Big data has become a big deal, with more than 2 billion gigabytes created each day. Huge sets of information can help universities pinpoint trends that can aid them in decisions on admissions and marketing — or can they?
There are several ways that universities, and analysts in general, can misinterpret data. American Sentinel University’s Information Technology blog points out that big data shows trends in the past and may not accurately predict the future. In “Big Data: Important and Tricky,” we are offered these caveats, among others:
- Know what’s in the driver’s seat. In statistics, there is a difference between causality and simultaneity. In a farcical case, a little old man walks to the beach every morning for a year, rain or shine, right before dawn and stays until after the sun is up. The two events are simultaneous, but not causal. The man awakes and leaves his house before dawn so the sun’s appearance doesn’t seem to be the direct cause of his routine. Clearly the sun doesn’t wait for the man’s walk to the beach. Confusion between simultaneity and causality is rarely so clear-cut, at least to the person trying to make a connection between two sets of data.
- People make mistakes. The biggest source of error is human in nature. Human beings can look at the wrong data, incorrectly perform calculations, or misuse data to support conclusions they had already drawn. When they do, chances are good that some will try to blame the data or the tools for not delivering what the users expected.
Audrey Watters has her own concerns about big data, specifically about data mining, which she shares with readers of her blog, Hack Education:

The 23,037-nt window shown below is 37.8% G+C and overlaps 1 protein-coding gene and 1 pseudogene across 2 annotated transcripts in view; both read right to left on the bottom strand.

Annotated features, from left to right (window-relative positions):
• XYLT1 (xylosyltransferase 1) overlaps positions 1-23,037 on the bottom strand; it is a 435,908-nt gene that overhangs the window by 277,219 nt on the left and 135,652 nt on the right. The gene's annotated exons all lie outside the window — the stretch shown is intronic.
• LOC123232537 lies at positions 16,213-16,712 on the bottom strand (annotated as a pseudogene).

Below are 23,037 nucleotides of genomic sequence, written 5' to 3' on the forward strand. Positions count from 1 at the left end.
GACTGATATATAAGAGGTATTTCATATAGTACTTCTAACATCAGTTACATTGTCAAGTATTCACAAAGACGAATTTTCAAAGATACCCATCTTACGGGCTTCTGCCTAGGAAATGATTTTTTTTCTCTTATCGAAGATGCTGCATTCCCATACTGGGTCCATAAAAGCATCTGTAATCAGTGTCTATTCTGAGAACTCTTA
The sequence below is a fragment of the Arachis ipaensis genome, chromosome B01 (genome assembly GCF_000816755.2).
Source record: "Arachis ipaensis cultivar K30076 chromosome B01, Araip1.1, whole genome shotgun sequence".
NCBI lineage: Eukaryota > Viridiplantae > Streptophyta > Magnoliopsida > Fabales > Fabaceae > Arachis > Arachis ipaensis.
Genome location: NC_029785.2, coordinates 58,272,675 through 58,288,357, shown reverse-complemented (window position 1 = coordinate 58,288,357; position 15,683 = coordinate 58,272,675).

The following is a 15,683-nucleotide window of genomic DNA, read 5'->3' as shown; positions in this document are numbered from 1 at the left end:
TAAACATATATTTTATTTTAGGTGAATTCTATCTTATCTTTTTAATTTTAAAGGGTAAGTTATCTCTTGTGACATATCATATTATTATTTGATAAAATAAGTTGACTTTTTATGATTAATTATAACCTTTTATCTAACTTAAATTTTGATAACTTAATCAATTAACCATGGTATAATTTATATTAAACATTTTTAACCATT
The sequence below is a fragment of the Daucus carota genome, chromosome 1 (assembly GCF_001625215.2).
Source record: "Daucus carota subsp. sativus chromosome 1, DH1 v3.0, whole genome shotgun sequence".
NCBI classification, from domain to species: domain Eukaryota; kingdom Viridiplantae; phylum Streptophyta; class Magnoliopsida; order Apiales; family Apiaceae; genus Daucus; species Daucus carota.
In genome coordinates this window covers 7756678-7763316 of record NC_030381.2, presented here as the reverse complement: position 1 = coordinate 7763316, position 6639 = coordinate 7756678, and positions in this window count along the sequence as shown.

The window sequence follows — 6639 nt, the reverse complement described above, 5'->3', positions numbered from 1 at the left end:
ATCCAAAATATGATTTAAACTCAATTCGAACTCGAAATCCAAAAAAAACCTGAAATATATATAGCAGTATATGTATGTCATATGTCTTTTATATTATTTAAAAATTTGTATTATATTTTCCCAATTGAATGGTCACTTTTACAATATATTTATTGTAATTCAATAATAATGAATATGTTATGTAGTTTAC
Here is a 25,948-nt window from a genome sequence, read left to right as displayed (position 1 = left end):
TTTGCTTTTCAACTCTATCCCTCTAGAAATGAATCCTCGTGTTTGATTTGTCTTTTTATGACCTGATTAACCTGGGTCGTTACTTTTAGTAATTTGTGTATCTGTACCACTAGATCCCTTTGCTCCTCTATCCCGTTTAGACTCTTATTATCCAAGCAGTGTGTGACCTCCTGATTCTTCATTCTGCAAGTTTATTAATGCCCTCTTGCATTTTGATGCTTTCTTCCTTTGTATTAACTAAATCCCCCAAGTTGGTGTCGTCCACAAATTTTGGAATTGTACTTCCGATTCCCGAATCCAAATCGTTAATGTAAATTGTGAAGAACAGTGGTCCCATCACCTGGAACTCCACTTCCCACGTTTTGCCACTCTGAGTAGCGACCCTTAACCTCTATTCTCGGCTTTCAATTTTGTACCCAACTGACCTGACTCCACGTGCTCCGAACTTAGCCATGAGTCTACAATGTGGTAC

Despite all the potential and all the buzz about (big) data, data-mining remains something with a fairly negative connotation. Advertisers. Political campaigns. Big government. All sifting through your personal data, trying to uncover the things that nobody knows about, trying to get you to buy or sell or vote.
She also considers the ethical predicament of certain data gatherers (think Facebook and Google) who collect information many would consider anonymous or meant to be private. Read Watters’ post, “On Educational Data Mining,” on Hack Education.
Big data can be an ethical minefield and tricky to use effectively. But the accumulation of data — from Google Analytics and social networking to web logs and financial records — presents an opportunity for universities if collected and handled with care.
American Sentinel University and Hack Education both made The Dean’s List, EdTech: Focus on Higher Education’s list of 50 must-read higher education technology blogs.